Bridge made of string: Peruvians weave 500-year-old Incan crossing back into place

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Peruvians from the Huinchiri community in Cusco region are rebuilding a 500-year-old Incan hanging bridge, made using traditional weaving techniques to string a crossing together spanning the Apurimac river far below.

The Q’eswachaka bridge has been used for over 500 years to connect communities divided by the river. But during the Covid pandemic it fell into disrepair and collapsed in March.

Members of the affected communities, such as the Huinchiri, decided to rebuild the 30-meter (98.43 ft) long bridge in the traditional Incan style: by weaving it.

Members of the Huinchiri community rebuild the Qeswachaka bridge in Canas province, Peru. The bridge spans the Apurimac river. Photograph: Cusco Regional Government/Reuters

Teams of workers, starting from both sides of the ravine and balancing on giant main ropes that had been stretched over the river, worked towards the centre, putting in place smaller ropes as barriers between the handrail ropes and the walkway’s floor.

“Last year because of the pandemic, it wasn’t strengthened … That is why at the beginning of this year the bridge fell,” said Cusco Regional Governor Jean Paul Benavente.

“But now it is like an answer to the pandemic itself. From the depths of the Peruvian Andean identity, this bridge is strung up across the Apurimac basin and we can tell the world that we are coming out if this little by little.”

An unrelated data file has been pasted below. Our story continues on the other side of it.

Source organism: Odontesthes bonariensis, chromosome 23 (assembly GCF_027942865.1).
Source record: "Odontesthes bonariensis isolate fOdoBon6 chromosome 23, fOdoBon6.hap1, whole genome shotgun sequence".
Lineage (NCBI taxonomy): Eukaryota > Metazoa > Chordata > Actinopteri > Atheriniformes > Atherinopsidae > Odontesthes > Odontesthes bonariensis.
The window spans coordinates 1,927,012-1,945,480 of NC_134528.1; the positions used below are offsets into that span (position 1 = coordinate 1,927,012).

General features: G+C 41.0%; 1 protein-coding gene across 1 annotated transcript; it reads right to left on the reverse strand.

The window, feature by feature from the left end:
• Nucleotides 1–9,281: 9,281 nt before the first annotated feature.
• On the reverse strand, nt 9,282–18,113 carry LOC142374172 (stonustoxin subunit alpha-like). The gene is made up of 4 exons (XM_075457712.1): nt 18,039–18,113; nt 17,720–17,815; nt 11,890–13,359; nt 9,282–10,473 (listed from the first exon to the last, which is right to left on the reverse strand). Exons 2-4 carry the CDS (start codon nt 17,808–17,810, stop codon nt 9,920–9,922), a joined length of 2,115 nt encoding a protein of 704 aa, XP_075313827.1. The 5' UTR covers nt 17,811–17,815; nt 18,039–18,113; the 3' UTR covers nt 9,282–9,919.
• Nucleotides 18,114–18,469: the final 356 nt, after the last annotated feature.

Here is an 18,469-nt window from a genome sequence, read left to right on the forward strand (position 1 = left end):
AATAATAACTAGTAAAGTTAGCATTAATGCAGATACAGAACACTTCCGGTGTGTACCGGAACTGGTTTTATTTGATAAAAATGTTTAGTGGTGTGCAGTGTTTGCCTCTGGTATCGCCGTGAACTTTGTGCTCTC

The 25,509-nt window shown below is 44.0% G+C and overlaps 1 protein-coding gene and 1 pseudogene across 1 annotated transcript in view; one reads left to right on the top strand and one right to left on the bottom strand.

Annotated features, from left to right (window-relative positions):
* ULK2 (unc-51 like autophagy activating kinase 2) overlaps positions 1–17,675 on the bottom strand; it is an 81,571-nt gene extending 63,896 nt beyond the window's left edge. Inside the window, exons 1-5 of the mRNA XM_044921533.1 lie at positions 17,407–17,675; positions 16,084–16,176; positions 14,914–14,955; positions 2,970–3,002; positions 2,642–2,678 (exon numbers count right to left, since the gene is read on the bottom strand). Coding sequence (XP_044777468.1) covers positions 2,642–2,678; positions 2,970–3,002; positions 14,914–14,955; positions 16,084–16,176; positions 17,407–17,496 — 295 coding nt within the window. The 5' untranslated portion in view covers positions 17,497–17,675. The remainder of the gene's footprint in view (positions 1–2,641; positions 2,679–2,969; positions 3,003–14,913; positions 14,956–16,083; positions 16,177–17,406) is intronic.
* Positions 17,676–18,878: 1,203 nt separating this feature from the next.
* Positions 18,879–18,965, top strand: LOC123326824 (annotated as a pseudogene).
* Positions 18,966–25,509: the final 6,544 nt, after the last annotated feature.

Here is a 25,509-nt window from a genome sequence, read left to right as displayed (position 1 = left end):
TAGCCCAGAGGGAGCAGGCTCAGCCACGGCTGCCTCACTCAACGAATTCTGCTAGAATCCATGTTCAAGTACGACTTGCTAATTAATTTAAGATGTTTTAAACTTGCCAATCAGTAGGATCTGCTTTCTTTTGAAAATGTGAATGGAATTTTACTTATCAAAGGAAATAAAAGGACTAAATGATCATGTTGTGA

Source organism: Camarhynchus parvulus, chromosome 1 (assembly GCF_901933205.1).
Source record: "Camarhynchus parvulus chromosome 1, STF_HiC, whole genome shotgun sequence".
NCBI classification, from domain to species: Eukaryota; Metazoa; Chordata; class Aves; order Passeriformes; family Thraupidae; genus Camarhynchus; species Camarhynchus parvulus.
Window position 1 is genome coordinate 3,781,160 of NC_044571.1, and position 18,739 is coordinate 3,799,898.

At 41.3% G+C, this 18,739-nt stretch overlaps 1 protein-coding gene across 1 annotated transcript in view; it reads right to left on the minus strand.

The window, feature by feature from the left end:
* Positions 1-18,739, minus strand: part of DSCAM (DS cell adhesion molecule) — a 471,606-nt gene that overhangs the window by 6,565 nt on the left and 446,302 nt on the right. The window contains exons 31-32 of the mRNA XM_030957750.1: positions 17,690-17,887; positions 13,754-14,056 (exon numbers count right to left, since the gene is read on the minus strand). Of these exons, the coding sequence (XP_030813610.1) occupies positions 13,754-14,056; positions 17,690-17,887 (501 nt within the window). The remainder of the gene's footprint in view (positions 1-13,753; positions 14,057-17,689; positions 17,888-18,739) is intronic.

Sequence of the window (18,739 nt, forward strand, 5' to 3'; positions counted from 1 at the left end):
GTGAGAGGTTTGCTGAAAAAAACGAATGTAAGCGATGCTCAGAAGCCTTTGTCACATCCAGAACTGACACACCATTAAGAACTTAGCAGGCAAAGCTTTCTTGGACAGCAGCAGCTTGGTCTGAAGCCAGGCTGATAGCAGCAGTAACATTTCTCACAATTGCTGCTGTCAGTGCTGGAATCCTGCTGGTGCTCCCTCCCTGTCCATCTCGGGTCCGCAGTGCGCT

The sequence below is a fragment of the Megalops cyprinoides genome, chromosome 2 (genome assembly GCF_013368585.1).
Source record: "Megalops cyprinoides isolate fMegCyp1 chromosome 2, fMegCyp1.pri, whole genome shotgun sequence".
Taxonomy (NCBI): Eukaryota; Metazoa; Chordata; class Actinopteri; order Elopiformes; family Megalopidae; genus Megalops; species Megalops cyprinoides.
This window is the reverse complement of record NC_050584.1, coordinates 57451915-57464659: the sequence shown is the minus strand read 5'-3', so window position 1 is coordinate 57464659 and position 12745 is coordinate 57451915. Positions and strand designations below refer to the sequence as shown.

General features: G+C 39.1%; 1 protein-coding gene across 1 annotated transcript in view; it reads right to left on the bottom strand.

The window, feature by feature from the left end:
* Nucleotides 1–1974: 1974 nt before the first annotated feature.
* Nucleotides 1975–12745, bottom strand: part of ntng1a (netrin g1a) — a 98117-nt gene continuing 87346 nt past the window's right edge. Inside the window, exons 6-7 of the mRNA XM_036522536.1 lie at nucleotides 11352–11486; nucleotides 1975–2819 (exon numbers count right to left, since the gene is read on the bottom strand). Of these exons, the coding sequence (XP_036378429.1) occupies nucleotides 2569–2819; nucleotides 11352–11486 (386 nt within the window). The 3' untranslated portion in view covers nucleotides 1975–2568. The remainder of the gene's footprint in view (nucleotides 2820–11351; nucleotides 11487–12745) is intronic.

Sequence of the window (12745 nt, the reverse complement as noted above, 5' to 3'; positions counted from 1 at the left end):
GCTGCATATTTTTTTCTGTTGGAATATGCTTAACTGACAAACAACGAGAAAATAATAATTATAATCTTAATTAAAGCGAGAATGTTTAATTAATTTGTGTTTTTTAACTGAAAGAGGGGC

Members of the Huinchiri community use traditional weaving techniques to rebuilt the hanging bridge in Canas, Peru, 13 June 2021. Photograph: Cusco Regional Government/Reuters

In 2013, Unesco recognised the skills and traditions associated to the reconstruction of the Q’eswachaka bridge as Intangible Cultural Heritage of Humanity.

Members of the Huinchiri community rebuild the Qeswachaka bridge using traditional weaving techniques in Canas province. Photograph: Cusco Regional Government/Reuters

“This is history. More than 500 years of a paradox in time. The Q’eswachaka, this Incan living bridge, is really an expression and cultural manifestation,” added Benavente.

“This is community, in this particular case, the Huinchiri community from the Quehue district is currently working to string up this bridge that connects villages, but that also connects traditions and connects culture.”

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